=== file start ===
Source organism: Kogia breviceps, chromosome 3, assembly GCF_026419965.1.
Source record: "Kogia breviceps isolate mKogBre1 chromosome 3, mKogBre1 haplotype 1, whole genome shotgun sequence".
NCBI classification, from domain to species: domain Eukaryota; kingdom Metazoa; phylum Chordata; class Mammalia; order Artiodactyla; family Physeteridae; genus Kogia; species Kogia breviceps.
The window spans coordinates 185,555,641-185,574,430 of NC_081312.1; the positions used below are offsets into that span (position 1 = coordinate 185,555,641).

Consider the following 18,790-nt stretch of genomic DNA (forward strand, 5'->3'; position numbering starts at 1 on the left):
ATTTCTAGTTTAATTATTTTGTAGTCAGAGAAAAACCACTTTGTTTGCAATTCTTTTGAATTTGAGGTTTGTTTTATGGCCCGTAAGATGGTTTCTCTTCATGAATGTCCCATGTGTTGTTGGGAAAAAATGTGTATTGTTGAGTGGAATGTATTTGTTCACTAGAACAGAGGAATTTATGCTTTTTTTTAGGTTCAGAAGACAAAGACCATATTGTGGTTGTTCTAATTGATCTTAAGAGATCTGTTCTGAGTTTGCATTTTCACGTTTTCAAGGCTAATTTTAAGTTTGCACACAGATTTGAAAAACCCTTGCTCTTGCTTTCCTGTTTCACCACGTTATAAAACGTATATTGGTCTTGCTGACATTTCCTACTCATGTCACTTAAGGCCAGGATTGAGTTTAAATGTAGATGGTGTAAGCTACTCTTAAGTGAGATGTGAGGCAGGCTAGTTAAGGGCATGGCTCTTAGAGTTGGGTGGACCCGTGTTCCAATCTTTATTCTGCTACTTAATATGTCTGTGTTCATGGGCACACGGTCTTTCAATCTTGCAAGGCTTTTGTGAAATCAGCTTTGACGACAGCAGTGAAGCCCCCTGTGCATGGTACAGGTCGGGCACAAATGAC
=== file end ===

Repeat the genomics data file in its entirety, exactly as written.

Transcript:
Source organism: Kogia breviceps, chromosome 3, assembly GCF_026419965.1.
Source record: "Kogia breviceps isolate mKogBre1 chromosome 3, mKogBre1 haplotype 1, whole genome shotgun sequence".
NCBI classification, from domain to species: domain Eukaryota; kingdom Metazoa; phylum Chordata; class Mammalia; order Artiodactyla; family Physeteridae; genus Kogia; species Kogia breviceps.
The window spans coordinates 185,555,641-185,574,430 of NC_081312.1; the positions used below are offsets into that span (position 1 = coordinate 185,555,641).

Consider the following 18,790-nt stretch of genomic DNA (forward strand, 5'->3'; position numbering starts at 1 on the left):
ATTTCTAGTTTAATTATTTTGTAGTCAGAGAAAAACCACTTTGTTTGCAATTCTTTTGAATTTGAGGTTTGTTTTATGGCCCGTAAGATGGTTTCTCTTCATGAATGTCCCATGTGTTGTTGGGAAAAAATGTGTATTGTTGAGTGGAATGTATTTGTTCACTAGAACAGAGGAATTTATGCTTTTTTTTAGGTTCAGAAGACAAAGACCATATTGTGGTTGTTCTAATTGATCTTAAGAGATCTGTTCTGAGTTTGCATTTTCACGTTTTCAAGGCTAATTTTAAGTTTGCACACAGATTTGAAAAACCCTTGCTCTTGCTTTCCTGTTTCACCACGTTATAAAACGTATATTGGTCTTGCTGACATTTCCTACTCATGTCACTTAAGGCCAGGATTGAGTTTAAATGTAGATGGTGTAAGCTACTCTTAAGTGAGATGTGAGGCAGGCTAGTTAAGGGCATGGCTCTTAGAGTTGGGTGGACCCGTGTTCCAATCTTTATTCTGCTACTTAATATGTCTGTGTTCATGGGCACACGGTCTTTCAATCTTGCAAGGCTTTTGTGAAATCAGCTTTGACGACAGCAGTGAAGCCCCCTGTGCATGGTACAGGTCGGGCACAAATGAC